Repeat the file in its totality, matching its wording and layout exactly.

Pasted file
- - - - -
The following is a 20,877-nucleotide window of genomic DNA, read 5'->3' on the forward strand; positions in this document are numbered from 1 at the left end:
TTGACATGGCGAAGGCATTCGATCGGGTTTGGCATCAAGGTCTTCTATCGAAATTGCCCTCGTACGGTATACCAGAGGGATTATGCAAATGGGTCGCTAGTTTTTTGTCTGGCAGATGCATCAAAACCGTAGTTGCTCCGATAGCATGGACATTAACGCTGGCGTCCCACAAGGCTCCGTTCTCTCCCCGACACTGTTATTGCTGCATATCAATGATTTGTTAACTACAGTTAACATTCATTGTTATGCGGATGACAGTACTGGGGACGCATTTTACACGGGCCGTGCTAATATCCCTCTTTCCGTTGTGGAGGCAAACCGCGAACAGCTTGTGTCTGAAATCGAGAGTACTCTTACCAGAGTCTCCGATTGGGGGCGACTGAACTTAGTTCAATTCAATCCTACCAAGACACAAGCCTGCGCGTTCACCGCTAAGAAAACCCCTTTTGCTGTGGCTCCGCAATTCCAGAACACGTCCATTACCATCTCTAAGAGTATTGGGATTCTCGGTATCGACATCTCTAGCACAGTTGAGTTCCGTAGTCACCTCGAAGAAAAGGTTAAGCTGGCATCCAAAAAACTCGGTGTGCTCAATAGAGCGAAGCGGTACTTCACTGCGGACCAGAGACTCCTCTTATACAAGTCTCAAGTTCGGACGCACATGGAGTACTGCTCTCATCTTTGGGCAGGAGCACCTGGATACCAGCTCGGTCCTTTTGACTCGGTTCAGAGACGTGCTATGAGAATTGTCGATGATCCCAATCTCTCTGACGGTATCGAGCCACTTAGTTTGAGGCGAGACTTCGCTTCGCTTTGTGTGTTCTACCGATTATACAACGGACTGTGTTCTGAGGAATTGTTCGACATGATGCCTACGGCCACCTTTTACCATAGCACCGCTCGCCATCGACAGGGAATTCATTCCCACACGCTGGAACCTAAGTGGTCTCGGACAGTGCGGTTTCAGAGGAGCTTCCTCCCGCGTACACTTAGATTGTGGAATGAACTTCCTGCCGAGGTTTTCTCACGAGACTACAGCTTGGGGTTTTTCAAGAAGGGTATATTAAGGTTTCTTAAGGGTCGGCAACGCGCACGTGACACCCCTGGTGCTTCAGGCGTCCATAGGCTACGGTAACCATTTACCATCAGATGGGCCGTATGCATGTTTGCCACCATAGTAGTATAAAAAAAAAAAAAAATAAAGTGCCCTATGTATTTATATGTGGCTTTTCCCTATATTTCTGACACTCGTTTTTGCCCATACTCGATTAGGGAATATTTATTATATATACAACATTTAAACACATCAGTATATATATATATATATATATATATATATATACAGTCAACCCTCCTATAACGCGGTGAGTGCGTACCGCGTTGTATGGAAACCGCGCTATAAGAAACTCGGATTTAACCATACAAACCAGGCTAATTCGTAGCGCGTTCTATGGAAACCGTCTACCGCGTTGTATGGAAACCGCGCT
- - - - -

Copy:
The following is a 20,877-nucleotide window of genomic DNA, read 5'->3' on the forward strand; positions in this document are numbered from 1 at the left end:
TTGACATGGCGAAGGCATTCGATCGGGTTTGGCATCAAGGTCTTCTATCGAAATTGCCCTCGTACGGTATACCAGAGGGATTATGCAAATGGGTCGCTAGTTTTTTGTCTGGCAGATGCATCAAAACCGTAGTTGCTCCGATAGCATGGACATTAACGCTGGCGTCCCACAAGGCTCCGTTCTCTCCCCGACACTGTTATTGCTGCATATCAATGATTTGTTAACTACAGTTAACATTCATTGTTATGCGGATGACAGTACTGGGGACGCATTTTACACGGGCCGTGCTAATATCCCTCTTTCCGTTGTGGAGGCAAACCGCGAACAGCTTGTGTCTGAAATCGAGAGTACTCTTACCAGAGTCTCCGATTGGGGGCGACTGAACTTAGTTCAATTCAATCCTACCAAGACACAAGCCTGCGCGTTCACCGCTAAGAAAACCCCTTTTGCTGTGGCTCCGCAATTCCAGAACACGTCCATTACCATCTCTAAGAGTATTGGGATTCTCGGTATCGACATCTCTAGCACAGTTGAGTTCCGTAGTCACCTCGAAGAAAAGGTTAAGCTGGCATCCAAAAAACTCGGTGTGCTCAATAGAGCGAAGCGGTACTTCACTGCGGACCAGAGACTCCTCTTATACAAGTCTCAAGTTCGGACGCACATGGAGTACTGCTCTCATCTTTGGGCAGGAGCACCTGGATACCAGCTCGGTCCTTTTGACTCGGTTCAGAGACGTGCTATGAGAATTGTCGATGATCCCAATCTCTCTGACGGTATCGAGCCACTTAGTTTGAGGCGAGACTTCGCTTCGCTTTGTGTGTTCTACCGATTATACAACGGACTGTGTTCTGAGGAATTGTTCGACATGATGCCTACGGCCACCTTTTACCATAGCACCGCTCGCCATCGACAGGGAATTCATTCCCACACGCTGGAACCTAAGTGGTCTCGGACAGTGCGGTTTCAGAGGAGCTTCCTCCCGCGTACACTTAGATTGTGGAATGAACTTCCTGCCGAGGTTTTCTCACGAGACTACAGCTTGGGGTTTTTCAAGAAGGGTATATTAAGGTTTCTTAAGGGTCGGCAACGCGCACGTGACACCCCTGGTGCTTCAGGCGTCCATAGGCTACGGTAACCATTTACCATCAGATGGGCCGTATGCATGTTTGCCACCATAGTAGTATAAAAAAAAAAAAAAATAAAGTGCCCTATGTATTTATATGTGGCTTTTCCCTATATTTCTGACACTCGTTTTTGCCCATACTCGATTAGGGAATATTTATTATATATACAACATTTAAACACATCAGTATATATATATATATATATATATATATATATACAGTCAACCCTCCTATAACGCGGTGAGTGCGTACCGCGTTGTATGGAAACCGCGCTATAAGAAACTCGGATTTAACCATACAAACCAGGCTAATTCGTAGCGCGTTCTATGGAAACCGTCTACCGCGTTGTATGGAAACCGCGCT